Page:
The Tennessee Nurses Association, which represents more than 15,000 Advanced Practice Registered Nurses (APRNs) in the state, is writing in response to an op-ed published on March 24 by the Coalition for Collaborative Care regarding legislation to allow APRNs to practice to the full extent of their education and training (HB 184 / SB 176).
The legislation in question would relieve APRNs from the antiquated laws that place an administrative and financial hold on their ability to practice to the full extent of their training and education – a relief that would only increase access to care for Tennesseans; it would not enable APRNs to do anything that they are not already allowed to do.
APRNs are highly trained registered nurses who have completed either a master’s or doctoral degree program and received credentials from national boards including the American Nurses Credentialing Center (ANCC) and the American Association of Nurse Practitioners (AANP). These are trained, highly skilled individuals whose expertise in physical assessment and critical thinking is essential in assessing, diagnosing, and managing patients. They are more than capable of providing care to the extent that their education and training provides. Treatment that requires a physician would still be performed by a physician; this legislation does not grant APRNs the ability to provide care that is outside of their education and training.
Currently, Tennessee is one of only 11 states with the highest level of restrictions for APRNs, as APRNs are required to work under a collaborative practice agreement with a physician for their entire time they practice in the state.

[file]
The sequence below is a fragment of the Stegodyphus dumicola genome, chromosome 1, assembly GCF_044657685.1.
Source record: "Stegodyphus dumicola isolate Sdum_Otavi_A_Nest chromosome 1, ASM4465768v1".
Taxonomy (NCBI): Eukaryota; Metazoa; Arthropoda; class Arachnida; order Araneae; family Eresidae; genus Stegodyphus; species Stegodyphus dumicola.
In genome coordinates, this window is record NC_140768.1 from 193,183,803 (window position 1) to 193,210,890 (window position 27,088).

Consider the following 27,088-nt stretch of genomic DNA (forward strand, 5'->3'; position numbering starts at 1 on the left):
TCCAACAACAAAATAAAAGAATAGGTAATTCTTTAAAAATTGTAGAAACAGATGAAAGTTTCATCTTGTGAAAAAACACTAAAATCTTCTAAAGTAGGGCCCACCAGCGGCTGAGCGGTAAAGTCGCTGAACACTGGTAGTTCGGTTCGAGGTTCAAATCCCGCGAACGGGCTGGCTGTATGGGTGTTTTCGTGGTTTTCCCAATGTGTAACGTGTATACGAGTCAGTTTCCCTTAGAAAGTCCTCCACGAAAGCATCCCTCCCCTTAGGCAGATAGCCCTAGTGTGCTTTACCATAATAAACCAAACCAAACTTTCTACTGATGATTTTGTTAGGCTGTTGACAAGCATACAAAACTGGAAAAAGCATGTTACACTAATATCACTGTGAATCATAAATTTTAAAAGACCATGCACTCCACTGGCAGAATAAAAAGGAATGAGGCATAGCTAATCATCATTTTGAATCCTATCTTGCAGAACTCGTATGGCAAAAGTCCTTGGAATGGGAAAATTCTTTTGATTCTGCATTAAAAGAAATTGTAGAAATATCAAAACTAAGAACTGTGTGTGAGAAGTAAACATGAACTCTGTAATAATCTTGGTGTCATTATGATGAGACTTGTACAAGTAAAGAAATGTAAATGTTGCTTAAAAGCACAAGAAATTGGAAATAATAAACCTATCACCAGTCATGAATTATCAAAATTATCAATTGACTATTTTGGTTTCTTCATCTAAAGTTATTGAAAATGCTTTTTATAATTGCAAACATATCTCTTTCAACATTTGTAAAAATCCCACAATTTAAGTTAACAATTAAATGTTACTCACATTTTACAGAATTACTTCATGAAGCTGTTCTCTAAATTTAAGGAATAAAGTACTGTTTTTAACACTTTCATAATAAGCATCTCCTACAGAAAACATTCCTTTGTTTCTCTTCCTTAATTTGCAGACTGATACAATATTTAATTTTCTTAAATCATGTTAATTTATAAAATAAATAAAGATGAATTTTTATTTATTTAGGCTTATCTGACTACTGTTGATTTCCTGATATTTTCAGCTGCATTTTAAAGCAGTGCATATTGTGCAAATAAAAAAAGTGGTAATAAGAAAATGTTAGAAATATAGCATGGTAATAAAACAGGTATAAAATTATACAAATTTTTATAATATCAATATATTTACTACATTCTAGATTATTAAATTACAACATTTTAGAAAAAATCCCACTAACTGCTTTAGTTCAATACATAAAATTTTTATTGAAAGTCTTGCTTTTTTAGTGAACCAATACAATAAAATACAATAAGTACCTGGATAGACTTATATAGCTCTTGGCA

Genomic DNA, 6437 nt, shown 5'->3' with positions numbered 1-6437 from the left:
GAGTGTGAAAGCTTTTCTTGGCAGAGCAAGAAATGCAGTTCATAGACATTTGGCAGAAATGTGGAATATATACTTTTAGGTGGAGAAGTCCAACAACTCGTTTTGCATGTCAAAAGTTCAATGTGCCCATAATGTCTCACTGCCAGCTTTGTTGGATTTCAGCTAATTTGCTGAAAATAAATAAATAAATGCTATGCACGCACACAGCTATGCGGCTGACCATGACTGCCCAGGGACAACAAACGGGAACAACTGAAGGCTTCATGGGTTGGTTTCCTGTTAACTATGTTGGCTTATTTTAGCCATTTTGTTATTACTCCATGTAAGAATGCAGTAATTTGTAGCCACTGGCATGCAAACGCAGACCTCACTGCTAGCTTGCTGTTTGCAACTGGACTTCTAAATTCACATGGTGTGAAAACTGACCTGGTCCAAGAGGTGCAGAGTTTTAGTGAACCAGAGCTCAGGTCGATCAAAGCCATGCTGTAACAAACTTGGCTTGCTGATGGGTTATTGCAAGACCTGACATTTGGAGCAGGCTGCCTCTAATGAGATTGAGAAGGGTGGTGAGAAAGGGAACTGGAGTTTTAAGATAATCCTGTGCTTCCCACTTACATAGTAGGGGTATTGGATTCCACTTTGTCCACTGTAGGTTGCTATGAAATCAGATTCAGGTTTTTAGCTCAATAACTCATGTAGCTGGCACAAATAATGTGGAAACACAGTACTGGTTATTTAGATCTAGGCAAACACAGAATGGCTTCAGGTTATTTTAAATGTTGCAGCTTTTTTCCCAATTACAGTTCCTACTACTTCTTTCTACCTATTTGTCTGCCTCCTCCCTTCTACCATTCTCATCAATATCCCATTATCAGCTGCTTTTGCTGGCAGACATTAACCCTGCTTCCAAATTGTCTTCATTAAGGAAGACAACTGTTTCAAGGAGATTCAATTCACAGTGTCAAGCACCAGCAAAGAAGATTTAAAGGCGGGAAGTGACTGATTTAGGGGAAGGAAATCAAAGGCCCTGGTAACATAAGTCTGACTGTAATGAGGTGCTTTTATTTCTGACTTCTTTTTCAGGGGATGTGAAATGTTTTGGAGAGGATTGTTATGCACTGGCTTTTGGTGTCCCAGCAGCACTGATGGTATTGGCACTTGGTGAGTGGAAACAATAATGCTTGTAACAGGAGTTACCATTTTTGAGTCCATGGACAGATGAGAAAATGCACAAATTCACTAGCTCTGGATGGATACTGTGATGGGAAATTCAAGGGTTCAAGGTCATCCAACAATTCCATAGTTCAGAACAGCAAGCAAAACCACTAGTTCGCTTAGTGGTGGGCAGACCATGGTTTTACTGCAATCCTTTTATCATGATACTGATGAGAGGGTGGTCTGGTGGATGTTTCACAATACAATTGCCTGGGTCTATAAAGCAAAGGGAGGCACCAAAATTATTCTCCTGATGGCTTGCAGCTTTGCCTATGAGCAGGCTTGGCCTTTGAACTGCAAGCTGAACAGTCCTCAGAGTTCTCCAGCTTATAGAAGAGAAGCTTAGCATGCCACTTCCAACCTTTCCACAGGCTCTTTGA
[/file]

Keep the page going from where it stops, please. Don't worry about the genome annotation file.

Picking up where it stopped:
This agreement means that APRNs must pay a doctor to review charts and prescriptions several weeks after the patient in question has received their care. Not only is there no added health or safety benefit for a patient when their chart is reviewed 30 days after receiving treatment, but the patient is usually billed for this mandate even if the approving physician had never personally seen or treated them.
A patient chart that is reviewed weeks after treatment has been given is not a team-based model that provides patients with the highest quality care, as the Coalition noted in their op-ed – nor is it that collaborative, as it is more often than not a delayed approval of the care the patient has already received. Rather, it is an archaic model that delays care approval, puts unnecessary costs on APRNs and does not provide the patient with any health benefits. In fact, multiple research studies confirm that APRNs provide care of equal quality to that provided by a physician. According to the Institute of Medicine’s Future of Nursing report, the contention that APRNs are less able than physicians to deliver care that is safe, effective and efficient is not supported by the decades of research that has examined this question.